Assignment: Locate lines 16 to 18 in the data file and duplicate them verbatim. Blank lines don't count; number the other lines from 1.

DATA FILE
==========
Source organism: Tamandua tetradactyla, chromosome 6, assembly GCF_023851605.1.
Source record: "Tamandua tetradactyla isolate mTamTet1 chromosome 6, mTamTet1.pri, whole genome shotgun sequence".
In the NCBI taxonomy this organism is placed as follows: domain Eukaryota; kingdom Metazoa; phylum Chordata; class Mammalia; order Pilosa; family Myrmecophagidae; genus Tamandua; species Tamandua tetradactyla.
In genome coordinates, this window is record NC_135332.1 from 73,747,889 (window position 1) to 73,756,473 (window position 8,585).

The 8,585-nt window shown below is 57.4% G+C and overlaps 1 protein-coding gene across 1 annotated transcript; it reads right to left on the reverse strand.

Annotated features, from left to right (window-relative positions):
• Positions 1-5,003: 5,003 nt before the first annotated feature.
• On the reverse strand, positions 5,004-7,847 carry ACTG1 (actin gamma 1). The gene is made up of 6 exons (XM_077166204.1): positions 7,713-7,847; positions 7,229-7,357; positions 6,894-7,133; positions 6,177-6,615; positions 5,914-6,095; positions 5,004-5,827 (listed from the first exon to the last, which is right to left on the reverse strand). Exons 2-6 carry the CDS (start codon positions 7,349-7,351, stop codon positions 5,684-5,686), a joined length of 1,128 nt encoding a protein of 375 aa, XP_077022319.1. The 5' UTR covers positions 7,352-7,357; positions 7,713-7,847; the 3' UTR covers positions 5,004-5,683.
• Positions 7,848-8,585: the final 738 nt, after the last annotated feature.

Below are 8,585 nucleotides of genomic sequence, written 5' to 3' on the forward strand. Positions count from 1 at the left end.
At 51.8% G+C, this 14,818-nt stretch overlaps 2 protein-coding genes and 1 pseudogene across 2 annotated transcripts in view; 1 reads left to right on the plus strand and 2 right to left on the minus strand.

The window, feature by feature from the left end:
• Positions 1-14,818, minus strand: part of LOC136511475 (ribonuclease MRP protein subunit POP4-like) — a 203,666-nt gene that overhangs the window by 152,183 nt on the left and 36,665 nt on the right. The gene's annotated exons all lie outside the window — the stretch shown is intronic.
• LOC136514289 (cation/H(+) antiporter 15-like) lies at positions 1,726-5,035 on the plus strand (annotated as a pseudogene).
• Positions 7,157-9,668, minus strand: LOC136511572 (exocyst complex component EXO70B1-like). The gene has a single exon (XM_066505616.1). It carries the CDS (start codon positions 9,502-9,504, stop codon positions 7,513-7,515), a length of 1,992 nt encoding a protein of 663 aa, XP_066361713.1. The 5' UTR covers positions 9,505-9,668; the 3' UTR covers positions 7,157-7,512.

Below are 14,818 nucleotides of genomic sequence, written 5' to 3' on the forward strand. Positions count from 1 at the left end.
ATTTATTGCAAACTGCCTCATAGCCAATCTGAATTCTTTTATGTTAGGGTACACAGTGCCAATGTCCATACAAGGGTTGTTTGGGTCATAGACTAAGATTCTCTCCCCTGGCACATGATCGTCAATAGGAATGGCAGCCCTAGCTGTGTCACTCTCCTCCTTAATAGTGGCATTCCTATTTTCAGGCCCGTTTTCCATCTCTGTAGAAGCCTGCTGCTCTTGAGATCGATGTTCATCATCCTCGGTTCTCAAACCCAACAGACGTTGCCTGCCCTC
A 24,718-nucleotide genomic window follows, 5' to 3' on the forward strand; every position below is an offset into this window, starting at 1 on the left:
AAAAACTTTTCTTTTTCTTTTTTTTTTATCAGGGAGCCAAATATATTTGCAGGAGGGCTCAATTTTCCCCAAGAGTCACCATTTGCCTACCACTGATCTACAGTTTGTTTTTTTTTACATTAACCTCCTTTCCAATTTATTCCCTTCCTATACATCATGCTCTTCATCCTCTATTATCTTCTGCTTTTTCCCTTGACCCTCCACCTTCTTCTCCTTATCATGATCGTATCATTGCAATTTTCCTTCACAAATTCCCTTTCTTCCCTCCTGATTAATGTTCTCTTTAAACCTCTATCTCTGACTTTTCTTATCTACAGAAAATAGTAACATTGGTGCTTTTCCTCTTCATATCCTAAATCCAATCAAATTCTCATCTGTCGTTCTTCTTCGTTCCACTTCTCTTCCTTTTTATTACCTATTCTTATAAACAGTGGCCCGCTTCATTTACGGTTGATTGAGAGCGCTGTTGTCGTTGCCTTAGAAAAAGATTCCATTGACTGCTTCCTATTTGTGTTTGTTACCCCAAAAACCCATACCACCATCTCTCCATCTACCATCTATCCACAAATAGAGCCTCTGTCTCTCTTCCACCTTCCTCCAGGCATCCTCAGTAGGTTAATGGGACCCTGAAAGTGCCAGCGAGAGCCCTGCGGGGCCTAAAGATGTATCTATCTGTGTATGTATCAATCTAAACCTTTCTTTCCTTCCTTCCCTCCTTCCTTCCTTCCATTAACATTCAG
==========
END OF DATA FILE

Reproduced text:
Below are 14,818 nucleotides of genomic sequence, written 5' to 3' on the forward strand. Positions count from 1 at the left end.
ATTTATTGCAAACTGCCTCATAGCCAATCTGAATTCTTTTATGTTAGGGTACACAGTGCCAATGTCCATACAAGGGTTGTTTGGGTCATAGACTAAGATTCTCTCCCCTGGCACATGATCGTCAATAGGAATGGCAGCCCTAGCTGTGTCACTCTCCTCCTTAATAGTGGCATTCCTATTTTCAGGCCCGTTTTCCATCTCTGTAGAAGCCTGCTGCTCTTGAGATCGATGTTCATCATCCTCGGTTCTCAAACCCAACAGACGTTGCCTGCCCTC
A 24,718-nucleotide genomic window follows, 5' to 3' on the forward strand; every position below is an offset into this window, starting at 1 on the left: